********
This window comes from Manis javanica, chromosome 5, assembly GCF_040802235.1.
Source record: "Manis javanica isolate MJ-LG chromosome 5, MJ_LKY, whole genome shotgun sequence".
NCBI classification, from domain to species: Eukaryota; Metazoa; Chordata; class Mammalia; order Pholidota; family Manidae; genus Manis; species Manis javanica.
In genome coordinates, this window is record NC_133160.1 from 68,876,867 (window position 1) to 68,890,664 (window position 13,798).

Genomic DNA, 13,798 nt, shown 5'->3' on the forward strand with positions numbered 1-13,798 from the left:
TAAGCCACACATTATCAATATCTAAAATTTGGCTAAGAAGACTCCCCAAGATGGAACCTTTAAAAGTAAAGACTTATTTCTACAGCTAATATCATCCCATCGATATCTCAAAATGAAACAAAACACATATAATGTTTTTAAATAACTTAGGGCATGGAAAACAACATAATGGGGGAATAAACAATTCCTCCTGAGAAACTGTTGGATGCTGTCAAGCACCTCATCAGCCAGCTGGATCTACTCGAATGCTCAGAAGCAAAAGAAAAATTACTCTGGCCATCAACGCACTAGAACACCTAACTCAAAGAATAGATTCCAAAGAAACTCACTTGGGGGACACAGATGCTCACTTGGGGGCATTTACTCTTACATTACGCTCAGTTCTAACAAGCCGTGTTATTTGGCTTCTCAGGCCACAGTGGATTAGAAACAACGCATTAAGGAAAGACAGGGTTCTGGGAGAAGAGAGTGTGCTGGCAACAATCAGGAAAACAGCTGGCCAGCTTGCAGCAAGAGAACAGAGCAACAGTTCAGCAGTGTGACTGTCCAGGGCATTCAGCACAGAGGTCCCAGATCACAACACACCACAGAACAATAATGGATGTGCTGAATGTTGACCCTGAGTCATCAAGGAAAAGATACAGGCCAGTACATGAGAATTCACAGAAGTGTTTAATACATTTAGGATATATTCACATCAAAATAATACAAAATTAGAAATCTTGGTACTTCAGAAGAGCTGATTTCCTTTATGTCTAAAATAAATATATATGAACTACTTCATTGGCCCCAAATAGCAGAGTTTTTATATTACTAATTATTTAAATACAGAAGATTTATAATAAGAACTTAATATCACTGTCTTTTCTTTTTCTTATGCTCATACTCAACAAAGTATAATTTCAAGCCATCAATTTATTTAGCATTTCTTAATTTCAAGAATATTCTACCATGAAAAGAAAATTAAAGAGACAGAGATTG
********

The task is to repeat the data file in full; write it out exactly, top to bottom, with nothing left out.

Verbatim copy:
This window comes from Manis javanica, chromosome 5, assembly GCF_040802235.1.
Source record: "Manis javanica isolate MJ-LG chromosome 5, MJ_LKY, whole genome shotgun sequence".
NCBI classification, from domain to species: Eukaryota; Metazoa; Chordata; class Mammalia; order Pholidota; family Manidae; genus Manis; species Manis javanica.
In genome coordinates, this window is record NC_133160.1 from 68,876,867 (window position 1) to 68,890,664 (window position 13,798).

Genomic DNA, 13,798 nt, shown 5'->3' on the forward strand with positions numbered 1-13,798 from the left:
TAAGCCACACATTATCAATATCTAAAATTTGGCTAAGAAGACTCCCCAAGATGGAACCTTTAAAAGTAAAGACTTATTTCTACAGCTAATATCATCCCATCGATATCTCAAAATGAAACAAAACACATATAATGTTTTTAAATAACTTAGGGCATGGAAAACAACATAATGGGGGAATAAACAATTCCTCCTGAGAAACTGTTGGATGCTGTCAAGCACCTCATCAGCCAGCTGGATCTACTCGAATGCTCAGAAGCAAAAGAAAAATTACTCTGGCCATCAACGCACTAGAACACCTAACTCAAAGAATAGATTCCAAAGAAACTCACTTGGGGGACACAGATGCTCACTTGGGGGCATTTACTCTTACATTACGCTCAGTTCTAACAAGCCGTGTTATTTGGCTTCTCAGGCCACAGTGGATTAGAAACAACGCATTAAGGAAAGACAGGGTTCTGGGAGAAGAGAGTGTGCTGGCAACAATCAGGAAAACAGCTGGCCAGCTTGCAGCAAGAGAACAGAGCAACAGTTCAGCAGTGTGACTGTCCAGGGCATTCAGCACAGAGGTCCCAGATCACAACACACCACAGAACAATAATGGATGTGCTGAATGTTGACCCTGAGTCATCAAGGAAAAGATACAGGCCAGTACATGAGAATTCACAGAAGTGTTTAATACATTTAGGATATATTCACATCAAAATAATACAAAATTAGAAATCTTGGTACTTCAGAAGAGCTGATTTCCTTTATGTCTAAAATAAATATATATGAACTACTTCATTGGCCCCAAATAGCAGAGTTTTTATATTACTAATTATTTAAATACAGAAGATTTATAATAAGAACTTAATATCACTGTCTTTTCTTTTTCTTATGCTCATACTCAACAAAGTATAATTTCAAGCCATCAATTTATTTAGCATTTCTTAATTTCAAGAATATTCTACCATGAAAAGAAAATTAAAGAGACAGAGATTG